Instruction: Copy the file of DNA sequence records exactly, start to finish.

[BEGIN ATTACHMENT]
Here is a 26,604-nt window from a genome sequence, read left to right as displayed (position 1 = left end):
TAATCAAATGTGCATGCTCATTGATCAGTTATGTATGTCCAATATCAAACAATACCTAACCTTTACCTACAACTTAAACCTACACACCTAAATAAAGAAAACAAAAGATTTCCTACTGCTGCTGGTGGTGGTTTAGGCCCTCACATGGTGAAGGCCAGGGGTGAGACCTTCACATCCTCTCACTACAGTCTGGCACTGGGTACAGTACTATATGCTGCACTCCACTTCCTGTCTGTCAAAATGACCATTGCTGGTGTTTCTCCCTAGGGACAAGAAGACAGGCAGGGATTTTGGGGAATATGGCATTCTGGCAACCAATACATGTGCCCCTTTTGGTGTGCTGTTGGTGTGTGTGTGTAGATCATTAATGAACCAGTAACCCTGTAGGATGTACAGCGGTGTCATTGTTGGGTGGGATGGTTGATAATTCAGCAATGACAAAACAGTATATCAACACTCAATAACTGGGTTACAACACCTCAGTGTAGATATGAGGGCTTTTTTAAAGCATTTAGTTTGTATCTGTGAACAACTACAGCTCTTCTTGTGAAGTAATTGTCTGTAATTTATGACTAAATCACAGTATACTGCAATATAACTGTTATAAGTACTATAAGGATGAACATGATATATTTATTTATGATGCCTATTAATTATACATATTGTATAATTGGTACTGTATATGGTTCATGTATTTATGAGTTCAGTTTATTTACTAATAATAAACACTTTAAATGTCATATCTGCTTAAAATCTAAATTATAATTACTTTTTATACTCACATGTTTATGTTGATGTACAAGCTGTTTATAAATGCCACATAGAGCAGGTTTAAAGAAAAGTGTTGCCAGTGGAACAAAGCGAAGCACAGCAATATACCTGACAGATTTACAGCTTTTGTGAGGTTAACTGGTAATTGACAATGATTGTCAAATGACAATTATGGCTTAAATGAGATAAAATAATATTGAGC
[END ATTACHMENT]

Here is a 26,604-nt window from a genome sequence, read left to right as displayed (position 1 = left end):
TAATCAAATGTGCATGCTCATTGATCAGTTATGTATGTCCAATATCAAACAATACCTAACCTTTACCTACAACTTAAACCTACACACCTAAATAAAGAAAACAAAAGATTTCCTACTGCTGCTGGTGGTGGTTTAGGCCCTCACATGGTGAAGGCCAGGGGTGAGACCTTCACATCCTCTCACTACAGTCTGGCACTGGGTACAGTACTATATGCTGCACTCCACTTCCTGTCTGTCAAAATGACCATTGCTGGTGTTTCTCCCTAGGGACAAGAAGACAGGCAGGGATTTTGGGGAATATGGCATTCTGGCAACCAATACATGTGCCCCTTTTGGTGTGCTGTTGGTGTGTGTGTGTAGATCATTAATGAACCAGTAACCCTGTAGGATGTACAGCGGTGTCATTGTTGGGTGGGATGGTTGATAATTCAGCAATGACAAAACAGTATATCAACACTCAATAACTGGGTTACAACACCTCAGTGTAGATATGAGGGCTTTTTTAAAGCATTTAGTTTGTATCTGTGAACAACTACAGCTCTTCTTGTGAAGTAATTGTCTGTAATTTATGACTAAATCACAGTATACTGCAATATAACTGTTATAAGTACTATAAGGATGAACATGATATATTTATTTATGATGCCTATTAATTATACATATTGTATAATTGGTACTGTATATGGTTCATGTATTTATGAGTTCAGTTTATTTACTAATAATAAACACTTTAAATGTCATATCTGCTTAAAATCTAAATTATAATTACTTTTTATACTCACATGTTTATGTTGATGTACAAGCTGTTTATAAATGCCACATAGAGCAGGTTTAAAGAAAAGTGTTGCCAGTGGAACAAAGCGAAGCACAGCAATATACCTGACAGATTTACAGCTTTTGTGAGGTTAACTGGTAATTGACAATGATTGTCAAATGACAATTATGGCTTAAATGAGATAAAATAATATTGAGC